Helen C. Su, M.D., Ph.D.

Senior Investigator

Human Immunological Diseases Section, LCIM


Building 10, Room 6-3754
10 Center Drive
Bethesda, MD 20892



Research Topics

The Human Immunological Diseases Section (HIDS) carries out research to understand the molecular mechanisms regulating the human immune system and how their derangements cause disease. We study patients with poorly characterized, inherited immunodeficiencies and autoimmune diseases, often lacking molecular diagnoses. These patients display combinations of 1) abnormal lymphocyte accumulation in spleens, lymph nodes, or other organs such as the lungs; 2) immunodeficiencies that reflect defective lymphocyte function, with increased susceptibility to virus and other infections; and/or 3) autoimmunity, including hemolytic anemia and idiopathic thrombocytopenic purpura. By carefully investigating these “experiments of nature” we can draw inferences about molecular functions based on patient phenotype. Through a broad program that integrates the patients’ clinical evaluations, assessments of their immune function, genetic and biochemical analyses, we gain insights into the molecular and cellular basis of immunity, particularly against viruses, while also improving diagnosis and treatment.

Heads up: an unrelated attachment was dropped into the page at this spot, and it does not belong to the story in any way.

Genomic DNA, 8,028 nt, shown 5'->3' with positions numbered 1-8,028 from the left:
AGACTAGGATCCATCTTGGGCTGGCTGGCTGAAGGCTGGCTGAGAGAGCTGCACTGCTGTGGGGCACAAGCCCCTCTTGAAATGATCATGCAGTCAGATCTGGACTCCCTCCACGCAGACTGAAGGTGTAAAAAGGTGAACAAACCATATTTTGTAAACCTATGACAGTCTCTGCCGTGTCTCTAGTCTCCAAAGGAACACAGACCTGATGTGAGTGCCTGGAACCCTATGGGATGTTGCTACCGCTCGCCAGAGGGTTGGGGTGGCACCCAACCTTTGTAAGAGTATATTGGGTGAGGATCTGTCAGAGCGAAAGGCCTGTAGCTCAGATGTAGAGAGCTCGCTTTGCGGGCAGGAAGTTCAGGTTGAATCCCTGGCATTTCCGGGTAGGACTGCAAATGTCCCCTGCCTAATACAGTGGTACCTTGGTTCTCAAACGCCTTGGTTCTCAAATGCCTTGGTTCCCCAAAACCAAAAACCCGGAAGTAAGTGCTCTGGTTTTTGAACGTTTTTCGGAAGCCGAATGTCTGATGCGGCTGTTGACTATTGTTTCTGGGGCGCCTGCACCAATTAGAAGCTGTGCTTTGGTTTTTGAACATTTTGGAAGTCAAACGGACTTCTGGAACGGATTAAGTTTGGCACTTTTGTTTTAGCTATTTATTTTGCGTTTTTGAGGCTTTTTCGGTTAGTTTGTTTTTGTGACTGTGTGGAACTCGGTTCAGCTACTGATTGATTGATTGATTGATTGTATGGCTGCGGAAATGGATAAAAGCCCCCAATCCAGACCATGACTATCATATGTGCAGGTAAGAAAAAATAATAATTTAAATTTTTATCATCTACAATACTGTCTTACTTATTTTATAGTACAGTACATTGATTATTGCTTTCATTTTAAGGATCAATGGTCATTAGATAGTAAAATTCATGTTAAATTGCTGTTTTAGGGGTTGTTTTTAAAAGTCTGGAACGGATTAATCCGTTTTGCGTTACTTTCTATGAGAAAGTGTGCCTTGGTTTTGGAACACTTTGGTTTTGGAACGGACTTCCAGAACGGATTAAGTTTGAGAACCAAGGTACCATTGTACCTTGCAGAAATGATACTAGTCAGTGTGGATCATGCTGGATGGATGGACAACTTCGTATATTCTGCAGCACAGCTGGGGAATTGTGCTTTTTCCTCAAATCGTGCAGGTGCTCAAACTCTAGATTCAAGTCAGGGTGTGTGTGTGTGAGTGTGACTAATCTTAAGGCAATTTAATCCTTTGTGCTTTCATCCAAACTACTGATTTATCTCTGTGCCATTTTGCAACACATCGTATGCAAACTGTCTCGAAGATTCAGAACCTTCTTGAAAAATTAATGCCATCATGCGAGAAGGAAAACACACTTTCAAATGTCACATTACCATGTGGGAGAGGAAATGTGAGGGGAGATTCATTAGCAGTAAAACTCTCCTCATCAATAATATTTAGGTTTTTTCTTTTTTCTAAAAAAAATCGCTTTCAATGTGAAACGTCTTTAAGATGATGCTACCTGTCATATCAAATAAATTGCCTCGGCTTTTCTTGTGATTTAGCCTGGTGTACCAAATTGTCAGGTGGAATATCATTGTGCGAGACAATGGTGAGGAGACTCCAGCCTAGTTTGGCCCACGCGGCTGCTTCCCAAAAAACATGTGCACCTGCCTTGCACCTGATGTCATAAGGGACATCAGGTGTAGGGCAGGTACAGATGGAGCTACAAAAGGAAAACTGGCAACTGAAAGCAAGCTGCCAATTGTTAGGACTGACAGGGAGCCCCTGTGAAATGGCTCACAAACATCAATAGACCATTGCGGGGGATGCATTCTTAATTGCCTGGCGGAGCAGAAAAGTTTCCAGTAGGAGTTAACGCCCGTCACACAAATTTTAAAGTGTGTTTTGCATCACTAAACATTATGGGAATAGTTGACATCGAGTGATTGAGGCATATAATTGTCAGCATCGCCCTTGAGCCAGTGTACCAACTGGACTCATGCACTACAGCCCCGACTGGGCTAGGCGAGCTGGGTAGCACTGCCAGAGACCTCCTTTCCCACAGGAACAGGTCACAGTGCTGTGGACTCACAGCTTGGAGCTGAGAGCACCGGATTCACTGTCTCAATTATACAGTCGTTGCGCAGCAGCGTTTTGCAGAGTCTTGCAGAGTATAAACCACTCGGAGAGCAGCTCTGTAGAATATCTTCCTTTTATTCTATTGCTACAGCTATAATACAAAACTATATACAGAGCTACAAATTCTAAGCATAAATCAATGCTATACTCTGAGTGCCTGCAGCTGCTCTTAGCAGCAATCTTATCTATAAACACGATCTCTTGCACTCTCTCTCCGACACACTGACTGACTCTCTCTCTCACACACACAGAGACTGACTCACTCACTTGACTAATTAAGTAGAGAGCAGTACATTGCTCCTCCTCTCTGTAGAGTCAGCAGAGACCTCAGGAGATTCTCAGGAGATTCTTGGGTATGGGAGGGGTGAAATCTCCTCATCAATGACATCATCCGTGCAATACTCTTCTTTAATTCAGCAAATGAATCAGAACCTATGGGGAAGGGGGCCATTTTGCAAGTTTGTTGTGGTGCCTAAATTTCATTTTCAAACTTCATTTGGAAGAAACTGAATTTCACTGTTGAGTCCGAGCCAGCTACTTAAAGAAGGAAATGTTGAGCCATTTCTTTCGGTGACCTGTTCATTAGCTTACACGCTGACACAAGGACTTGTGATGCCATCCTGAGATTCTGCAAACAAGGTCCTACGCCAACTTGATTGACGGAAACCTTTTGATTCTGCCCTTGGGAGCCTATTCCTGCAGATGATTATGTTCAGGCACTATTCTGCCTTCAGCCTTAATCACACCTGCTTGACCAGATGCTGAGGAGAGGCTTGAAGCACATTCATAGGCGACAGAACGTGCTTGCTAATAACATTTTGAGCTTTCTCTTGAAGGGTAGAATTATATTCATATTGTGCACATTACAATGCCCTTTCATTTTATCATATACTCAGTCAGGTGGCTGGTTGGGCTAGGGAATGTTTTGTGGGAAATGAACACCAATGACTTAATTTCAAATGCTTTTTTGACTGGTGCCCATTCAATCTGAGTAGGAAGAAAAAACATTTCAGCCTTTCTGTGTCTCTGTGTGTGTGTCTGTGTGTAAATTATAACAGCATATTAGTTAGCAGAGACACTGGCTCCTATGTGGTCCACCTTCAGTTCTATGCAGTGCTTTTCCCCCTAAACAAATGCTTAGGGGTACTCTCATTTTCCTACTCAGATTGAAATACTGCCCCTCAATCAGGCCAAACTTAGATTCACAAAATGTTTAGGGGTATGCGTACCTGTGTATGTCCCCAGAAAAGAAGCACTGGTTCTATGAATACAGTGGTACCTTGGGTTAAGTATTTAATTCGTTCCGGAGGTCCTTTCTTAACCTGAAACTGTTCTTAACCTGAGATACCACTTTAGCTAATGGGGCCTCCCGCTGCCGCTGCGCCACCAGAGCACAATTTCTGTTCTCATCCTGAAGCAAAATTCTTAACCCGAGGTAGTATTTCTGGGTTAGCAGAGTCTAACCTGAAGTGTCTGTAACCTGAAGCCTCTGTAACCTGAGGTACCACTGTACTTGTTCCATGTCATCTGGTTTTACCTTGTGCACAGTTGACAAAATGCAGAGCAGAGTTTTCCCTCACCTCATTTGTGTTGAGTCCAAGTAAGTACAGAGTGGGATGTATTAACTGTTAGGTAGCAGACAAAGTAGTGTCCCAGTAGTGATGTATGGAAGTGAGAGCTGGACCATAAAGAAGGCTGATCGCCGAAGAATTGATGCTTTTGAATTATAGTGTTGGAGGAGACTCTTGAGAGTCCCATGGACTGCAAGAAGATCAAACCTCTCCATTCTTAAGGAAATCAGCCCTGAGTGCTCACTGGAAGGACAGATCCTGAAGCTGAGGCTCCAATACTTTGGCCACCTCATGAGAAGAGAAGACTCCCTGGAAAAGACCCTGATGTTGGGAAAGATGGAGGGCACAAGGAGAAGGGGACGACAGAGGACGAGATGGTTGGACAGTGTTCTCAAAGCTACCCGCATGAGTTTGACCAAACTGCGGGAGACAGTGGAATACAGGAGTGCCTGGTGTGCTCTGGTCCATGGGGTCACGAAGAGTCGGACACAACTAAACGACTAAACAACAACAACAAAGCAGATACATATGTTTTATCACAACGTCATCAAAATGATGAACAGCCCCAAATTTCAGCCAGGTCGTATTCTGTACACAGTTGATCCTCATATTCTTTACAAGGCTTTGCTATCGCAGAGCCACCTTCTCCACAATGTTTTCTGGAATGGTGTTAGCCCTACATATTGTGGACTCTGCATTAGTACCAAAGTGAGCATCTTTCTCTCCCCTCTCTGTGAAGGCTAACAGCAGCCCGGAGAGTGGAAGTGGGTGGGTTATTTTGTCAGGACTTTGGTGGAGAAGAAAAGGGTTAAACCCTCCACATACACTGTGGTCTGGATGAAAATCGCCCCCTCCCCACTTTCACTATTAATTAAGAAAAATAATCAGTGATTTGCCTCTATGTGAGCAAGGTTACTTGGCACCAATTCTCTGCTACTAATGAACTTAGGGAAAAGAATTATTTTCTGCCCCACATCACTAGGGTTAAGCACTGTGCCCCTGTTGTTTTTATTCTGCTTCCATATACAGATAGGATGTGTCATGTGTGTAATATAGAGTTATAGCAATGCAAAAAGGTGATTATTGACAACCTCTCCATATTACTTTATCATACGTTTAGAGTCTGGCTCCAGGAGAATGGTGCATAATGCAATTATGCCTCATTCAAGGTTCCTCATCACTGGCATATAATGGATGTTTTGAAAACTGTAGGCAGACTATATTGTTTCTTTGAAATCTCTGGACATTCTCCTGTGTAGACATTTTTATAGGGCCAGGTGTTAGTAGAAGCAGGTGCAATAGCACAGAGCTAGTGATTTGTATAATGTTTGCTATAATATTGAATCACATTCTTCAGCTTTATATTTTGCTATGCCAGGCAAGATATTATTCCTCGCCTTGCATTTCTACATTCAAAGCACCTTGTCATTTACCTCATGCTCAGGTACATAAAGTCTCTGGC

We are particularly interested in combined immunodeficiencies that lead to susceptibility to virus infections. One example is our discovery of DOCK8 deficiency, which causes patients to have increased susceptibility to various infections, but especially viral skin infections, including herpes simplex virus and human papillomavirus. Our studies in these patients revealed that DOCK8 is crucial for lymphocytes to maintain cell shape integrity when they move within skin that is distinct from other tissues in being characterized by having many highly confined spaces. When DOCK8 is lacking, the resident memory CD8+ T cells in the skin undergo a catastrophic cell breakage, which we term cytothripsis, and this cell death impairs local anti-viral T cell immunity within the skin. Cytothripsis of mononuclear phagocytes also appears to secondarily deregulate T cell differentiation leading to the patients’ severe allergic disease. By applying similar experimental approaches to other patients having novel combined immunodeficiencies, we hope to gain insights into the molecular regulation of the human lymphocytes for antiviral immunity in both normal and diseased states.